My company may need to temporarily close or significantly reduce operations due to COVID‑19. What benefits-related issues should we consider?
- Plan eligibility – Review plan eligibility provisions to consider how reduced hours, extended leaves of absence, alternative work arrangements, temporary layoffs, etc. will impact employee eligibility under the plan. Employers should be careful about changing eligibility rules in response to the COVID-19 epidemic without consulting with insurance carriers, stop-loss insurers, third-party administrators, and legal counsel.
- For variable-hour employees (for employers using the look-back method for determining medical plan eligibility), a reduction in hours may not impact medical plan eligibility for the current plan year, but could negatively impact eligibility for the next plan year.
- Employers should ensure that employment terminations and other employment status changes that trigger loss of health plan coverage are reported to the COBRA administrator.
- Payment of plan premiums – Employees may not be able to pay their share of benefit plan premiums through payroll deductions. Consider options for preventing inadvertent termination of coverage, such as allowing employees to pay contributions by check, or setting up a repayment schedule once regular operations resume. If it’s possible that pay will not be sufficient to cover all contribution requirements, employers should consider the order of taking deductions for various employee benefits (e.g., prioritizing medical plan contributions). Some employers have also explored the idea of premium holidays. Before offering a premium holiday, employers should consider whether there are any cafeteria plan issues with stopping or reducing employee contributions and how to effectively transition back to normal cost-sharing.
- 401(k) deferrals – If wages and salary are still being paid to certain employees, employers must continue to take 401(k) deferrals from their eligible pay unless employees elect to discontinue. Plans with matching or other employer contributions must continue to fund those contributions, unless the plan is amended to discontinue employer contributions. Some types of “safe-harbor” 401(k) plans may face regulatory hurdles in discontinuing employer contributions in the middle of a plan year. Some employers have contemplated sending a reminder to employees of their right to discontinue making 401(k) deferrals at any time, so they can maximize current pay. Employers facing temporary closures should ensure that key employees who process 401(k) deferrals from payroll are not laid off or severed, since the U.S. Department of Labor imposes fines on employers who experience delays in funding employee deferrals into their 401(k) plans.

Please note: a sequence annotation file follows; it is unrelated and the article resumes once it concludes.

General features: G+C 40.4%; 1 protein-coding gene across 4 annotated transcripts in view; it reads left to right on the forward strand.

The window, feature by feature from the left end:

- 401(k) loan repayments – Employers may allow employees who are on layoff or unpaid leave of absence to delay repayment of 401(k) loans for up to 12 months. However, this 12-month period cannot extend beyond the IRS maximum limits for loan repayment. When the employee returns, the loan must be reamortized, or the missed payments and interest repaid in a lump sum. Some plans allow terminated employees to continue paying off plan loans, typically by check or automatic debit from a bank account. Employers should consult with their 401(k) record-keeper to determine if this option is available in their plans.
- Benefit election changes – Employees may be eligible to make changes to their health and welfare benefit coverage elections for myriad reasons, such as a reduction in hours affecting eligibility or loss of other coverage through a spouse’s employer. Employees may want to review dependent care flexible spending account elections if child/elder day care needs change, as well as commuter plan contribution elections. For employees not already covered under a benefit plan, the cafeteria plan rules generally don’t permit mid-year enrollments unless the employee has experienced a change in status or some other event permits a mid-year election change under the cafeteria plan rules.
- Benefit payment amounts – For benefits tied to compensation – for example, if a disability benefit is a percentage of pay – consider the impact of temporary reductions in pay on benefit levels.
If you have further questions, contact your Winston relationship attorney for more information or regarding your specific circumstances.